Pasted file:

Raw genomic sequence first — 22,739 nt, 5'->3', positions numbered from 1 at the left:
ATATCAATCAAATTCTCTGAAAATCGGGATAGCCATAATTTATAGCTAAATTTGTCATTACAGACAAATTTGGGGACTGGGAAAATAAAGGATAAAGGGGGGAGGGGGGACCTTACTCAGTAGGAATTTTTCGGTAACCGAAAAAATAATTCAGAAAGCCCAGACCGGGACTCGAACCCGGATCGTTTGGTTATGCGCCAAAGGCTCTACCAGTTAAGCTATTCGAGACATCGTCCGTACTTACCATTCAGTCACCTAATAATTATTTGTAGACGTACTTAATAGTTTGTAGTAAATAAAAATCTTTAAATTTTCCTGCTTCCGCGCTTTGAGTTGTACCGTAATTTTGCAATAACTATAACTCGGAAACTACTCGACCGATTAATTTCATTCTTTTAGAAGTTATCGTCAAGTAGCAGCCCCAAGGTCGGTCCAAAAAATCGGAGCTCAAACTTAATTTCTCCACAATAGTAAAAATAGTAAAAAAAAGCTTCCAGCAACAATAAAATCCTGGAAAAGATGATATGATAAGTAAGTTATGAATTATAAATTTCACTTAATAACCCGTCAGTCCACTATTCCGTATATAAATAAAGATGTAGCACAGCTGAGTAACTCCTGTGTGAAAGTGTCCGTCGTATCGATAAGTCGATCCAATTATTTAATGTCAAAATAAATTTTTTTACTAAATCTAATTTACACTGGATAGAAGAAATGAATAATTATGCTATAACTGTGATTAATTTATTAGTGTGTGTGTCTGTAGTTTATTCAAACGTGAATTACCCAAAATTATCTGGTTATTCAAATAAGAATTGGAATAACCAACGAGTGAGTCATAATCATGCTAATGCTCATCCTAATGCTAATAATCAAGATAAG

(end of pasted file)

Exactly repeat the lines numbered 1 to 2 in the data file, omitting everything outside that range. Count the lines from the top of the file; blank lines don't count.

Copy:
Raw genomic sequence first — 22,739 nt, 5'->3', positions numbered from 1 at the left:
ATATCAATCAAATTCTCTGAAAATCGGGATAGCCATAATTTATAGCTAAATTTGTCATTACAGACAAATTTGGGGACTGGGAAAATAAAGGATAAAGGGGGGAGGGGGGACCTTACTCAGTAGGAATTTTTCGGTAACCGAAAAAATAATTCAGAAAGCCCAGACCGGGACTCGAACCCGGATCGTTTGGTTATGCGCCAAAGGCTCTACCAGTTAAGCTATTCGAGACATCGTCCGTACTTACCATTCAGTCACCTAATAATTATTTGTAGACGTACTTAATAGTTTGTAGTAAATAAAAATCTTTAAATTTTCCTGCTTCCGCGCTTTGAGTTGTACCGTAATTTTGCAATAACTATAACTCGGAAACTACTCGACCGATTAATTTCATTCTTTTAGAAGTTATCGTCAAGTAGCAGCCCCAAGGTCGGTCCAAAAAATCGGAGCTCAAACTTAATTTCTCCACAATAGTAAAAATAGTAAAAAAAAGCTTCCAGCAACAATAAAATCCTGGAAAAGATGATATGATAAGTAAGTTATGAATTATAAATTTCACTTAATAACCCGTCAGTCCACTATTCCGTATATAAATAAAGATGTAGCACAGCTGAGTAACTCCTGTGTGAAAGTGTCCGTCGTATCGATAAGTCGATCCAATTATTTAATGTCAAAATAAATTTTTTTACTAAATCTAATTTACACTGGATAGAAGAAATGAATAATTATGCTATAACTGTGATTAATTTATTAGTGTGTGTGTCTGTAGTTTATTCAAACGTGAATTACCCAAAATTATCTGGTTATTCAAATAAGAATTGGAATAACCAACGAGTGAGTCATAATCATGCTAATGCTCATCCTAATGCTAATAATCAAGATAAG